For the first time in history, the U.S. Mint is dedicating a series of coins to the accomplishments of women the nation's first ladies.
Starting with Martha Washington, wife of the first president, George Washington, all the first ladies are scheduled to be honored on a series of one-half ounce gold coins that will be companions to a new series of $1 coins that the Mint is producing to honor the presidents.
Mint Director Edmund Moy was unveiling the designs on the first four coins at a ceremony Tuesday at the National First Ladies Library in Canton, Ohio.
Both the presidential one-dollar coins and the series honoring the first ladies were authorized in 2005 by Congress. Four new coins honoring presidents in the order they served will be introduced every three months beginning next year.
The first ladies coins for next year are all coming out in May just before Americans celebrate Mother's Day with the Mint hoping to generate sales of the coins, expected to cost more than $300 (Ђ229) each, tied to the special day.
There will be a less expensive bronze medal duplicate of each of the coins in the spouse series offered for a more affordable $3 to $4.
The designs on the first coins show the first ladies were an energetic group.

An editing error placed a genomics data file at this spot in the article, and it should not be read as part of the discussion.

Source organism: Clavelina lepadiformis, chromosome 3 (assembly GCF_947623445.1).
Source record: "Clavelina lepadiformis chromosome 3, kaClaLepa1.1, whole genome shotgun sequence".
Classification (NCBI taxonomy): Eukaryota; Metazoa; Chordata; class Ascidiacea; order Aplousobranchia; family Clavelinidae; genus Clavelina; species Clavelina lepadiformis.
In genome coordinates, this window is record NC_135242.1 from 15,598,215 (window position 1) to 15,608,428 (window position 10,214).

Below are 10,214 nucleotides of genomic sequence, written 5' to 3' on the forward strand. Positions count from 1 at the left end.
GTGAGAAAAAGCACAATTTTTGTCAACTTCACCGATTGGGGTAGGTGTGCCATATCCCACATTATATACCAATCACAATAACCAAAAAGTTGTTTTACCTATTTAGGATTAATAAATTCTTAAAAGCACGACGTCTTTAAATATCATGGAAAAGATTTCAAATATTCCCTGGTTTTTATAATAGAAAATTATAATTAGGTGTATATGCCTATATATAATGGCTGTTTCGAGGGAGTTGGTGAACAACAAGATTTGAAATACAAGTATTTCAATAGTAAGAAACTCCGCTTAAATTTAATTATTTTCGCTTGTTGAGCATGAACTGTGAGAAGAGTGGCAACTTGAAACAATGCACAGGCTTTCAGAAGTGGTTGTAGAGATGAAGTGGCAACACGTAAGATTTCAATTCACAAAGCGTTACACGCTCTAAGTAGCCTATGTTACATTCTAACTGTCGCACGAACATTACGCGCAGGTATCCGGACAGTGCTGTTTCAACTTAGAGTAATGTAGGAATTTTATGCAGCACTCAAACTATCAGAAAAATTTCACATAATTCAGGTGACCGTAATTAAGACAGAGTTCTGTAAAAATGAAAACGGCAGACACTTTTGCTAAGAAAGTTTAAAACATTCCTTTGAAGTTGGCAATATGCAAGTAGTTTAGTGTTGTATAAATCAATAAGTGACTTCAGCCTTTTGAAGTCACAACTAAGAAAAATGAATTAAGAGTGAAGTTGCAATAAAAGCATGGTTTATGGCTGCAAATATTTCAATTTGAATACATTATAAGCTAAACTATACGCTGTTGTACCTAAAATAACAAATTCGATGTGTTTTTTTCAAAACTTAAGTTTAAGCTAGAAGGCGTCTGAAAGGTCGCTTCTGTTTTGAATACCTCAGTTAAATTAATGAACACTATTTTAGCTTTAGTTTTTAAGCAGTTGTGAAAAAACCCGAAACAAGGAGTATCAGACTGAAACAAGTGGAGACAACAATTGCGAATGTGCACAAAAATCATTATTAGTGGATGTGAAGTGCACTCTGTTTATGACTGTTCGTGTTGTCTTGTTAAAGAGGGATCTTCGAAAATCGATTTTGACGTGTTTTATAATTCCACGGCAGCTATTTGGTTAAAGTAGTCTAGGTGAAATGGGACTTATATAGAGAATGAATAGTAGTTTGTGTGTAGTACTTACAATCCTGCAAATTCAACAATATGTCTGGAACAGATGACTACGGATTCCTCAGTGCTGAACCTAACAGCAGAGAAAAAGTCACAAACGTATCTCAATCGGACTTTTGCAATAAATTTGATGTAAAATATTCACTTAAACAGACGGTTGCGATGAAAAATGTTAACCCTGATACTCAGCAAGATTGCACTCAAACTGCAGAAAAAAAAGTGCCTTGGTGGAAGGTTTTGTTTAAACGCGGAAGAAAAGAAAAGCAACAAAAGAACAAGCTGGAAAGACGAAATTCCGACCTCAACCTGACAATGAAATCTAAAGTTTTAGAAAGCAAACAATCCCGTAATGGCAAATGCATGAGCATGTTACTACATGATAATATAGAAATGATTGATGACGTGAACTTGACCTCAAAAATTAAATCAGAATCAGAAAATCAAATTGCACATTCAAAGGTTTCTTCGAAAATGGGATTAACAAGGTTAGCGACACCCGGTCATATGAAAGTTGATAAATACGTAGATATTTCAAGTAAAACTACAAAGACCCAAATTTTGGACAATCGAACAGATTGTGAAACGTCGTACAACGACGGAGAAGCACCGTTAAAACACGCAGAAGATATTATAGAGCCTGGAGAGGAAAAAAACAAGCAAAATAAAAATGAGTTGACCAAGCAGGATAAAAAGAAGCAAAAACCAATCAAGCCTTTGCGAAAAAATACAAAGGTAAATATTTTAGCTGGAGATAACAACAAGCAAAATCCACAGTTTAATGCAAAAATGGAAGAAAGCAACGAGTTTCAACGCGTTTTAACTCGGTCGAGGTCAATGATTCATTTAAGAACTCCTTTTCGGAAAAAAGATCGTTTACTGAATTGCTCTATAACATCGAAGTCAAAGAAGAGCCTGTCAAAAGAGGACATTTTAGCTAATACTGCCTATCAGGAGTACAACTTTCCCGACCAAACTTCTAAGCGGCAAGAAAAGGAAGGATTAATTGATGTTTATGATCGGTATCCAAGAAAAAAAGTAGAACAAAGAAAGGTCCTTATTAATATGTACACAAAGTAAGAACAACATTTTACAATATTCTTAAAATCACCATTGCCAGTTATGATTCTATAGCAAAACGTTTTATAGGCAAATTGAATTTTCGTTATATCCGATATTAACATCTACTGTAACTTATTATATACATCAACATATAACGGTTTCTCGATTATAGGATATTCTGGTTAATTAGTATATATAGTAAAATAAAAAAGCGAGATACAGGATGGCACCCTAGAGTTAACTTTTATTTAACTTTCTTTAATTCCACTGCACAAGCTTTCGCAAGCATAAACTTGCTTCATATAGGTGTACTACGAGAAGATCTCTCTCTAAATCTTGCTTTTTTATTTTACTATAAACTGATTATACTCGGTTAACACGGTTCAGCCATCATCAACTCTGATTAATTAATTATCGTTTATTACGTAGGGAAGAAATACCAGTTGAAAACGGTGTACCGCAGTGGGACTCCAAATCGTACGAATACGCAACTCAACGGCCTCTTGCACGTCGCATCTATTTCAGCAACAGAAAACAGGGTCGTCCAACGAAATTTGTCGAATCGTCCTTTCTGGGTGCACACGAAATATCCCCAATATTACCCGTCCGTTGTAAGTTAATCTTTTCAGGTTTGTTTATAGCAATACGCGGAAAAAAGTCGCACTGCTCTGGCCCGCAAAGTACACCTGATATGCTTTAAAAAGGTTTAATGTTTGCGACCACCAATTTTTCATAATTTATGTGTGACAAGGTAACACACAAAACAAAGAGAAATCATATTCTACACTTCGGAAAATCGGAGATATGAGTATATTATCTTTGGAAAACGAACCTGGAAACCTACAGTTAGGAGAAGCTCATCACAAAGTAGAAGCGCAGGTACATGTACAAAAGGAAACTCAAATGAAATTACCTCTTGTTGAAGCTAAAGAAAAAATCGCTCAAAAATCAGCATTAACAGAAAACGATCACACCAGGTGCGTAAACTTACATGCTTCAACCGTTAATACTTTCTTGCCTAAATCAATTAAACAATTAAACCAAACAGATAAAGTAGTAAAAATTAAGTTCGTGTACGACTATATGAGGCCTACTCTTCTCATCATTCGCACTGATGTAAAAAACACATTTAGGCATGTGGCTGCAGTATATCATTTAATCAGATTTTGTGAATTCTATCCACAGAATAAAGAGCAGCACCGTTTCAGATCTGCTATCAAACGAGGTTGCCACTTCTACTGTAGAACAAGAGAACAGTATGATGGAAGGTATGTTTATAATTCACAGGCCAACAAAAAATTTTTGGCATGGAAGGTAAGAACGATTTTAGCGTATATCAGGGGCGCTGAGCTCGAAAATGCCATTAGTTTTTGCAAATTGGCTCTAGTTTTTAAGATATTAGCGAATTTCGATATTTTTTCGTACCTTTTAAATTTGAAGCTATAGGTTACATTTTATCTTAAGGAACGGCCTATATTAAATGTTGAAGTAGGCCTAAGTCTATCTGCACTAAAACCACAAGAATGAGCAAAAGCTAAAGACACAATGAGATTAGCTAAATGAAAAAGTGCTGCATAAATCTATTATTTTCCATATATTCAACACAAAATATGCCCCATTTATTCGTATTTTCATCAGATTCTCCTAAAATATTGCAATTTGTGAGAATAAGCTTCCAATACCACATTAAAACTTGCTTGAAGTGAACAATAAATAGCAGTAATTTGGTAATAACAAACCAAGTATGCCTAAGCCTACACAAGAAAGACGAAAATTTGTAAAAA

Martha Washington, wife of the first U.S. president, George Washington, is depicted mending a soldier's uniform while Dolley Madison, wife of James Madison, is shown in front of the famous Gilbert Stuart portrait of Washington that she saved before the British burned the White House in the War of 1812.
Abigail Adams, wife of John Adams, the second president, is shown writing a letter to her husband with the inscription, "Remember the ladies." That was her request in a letter she wrote to Adams when he was a delegate to the Continental Congress in Philadelphia in 1776.
Thomas Jefferson was one of five presidents who did not have spouses when they served in the White House. Jefferson's wife had died in 1782 before he became president in 1801, reports AP.
The gold coin for his administration will feature a symbolic Lady Liberty, an image taken from a half-cent in circulation at the time Jefferson was president.
The Mint is hoping that the $1 presidential coins, which will start coming out in February next year, will prove to be as big a hit with the public as the popular 50-state quarter series.
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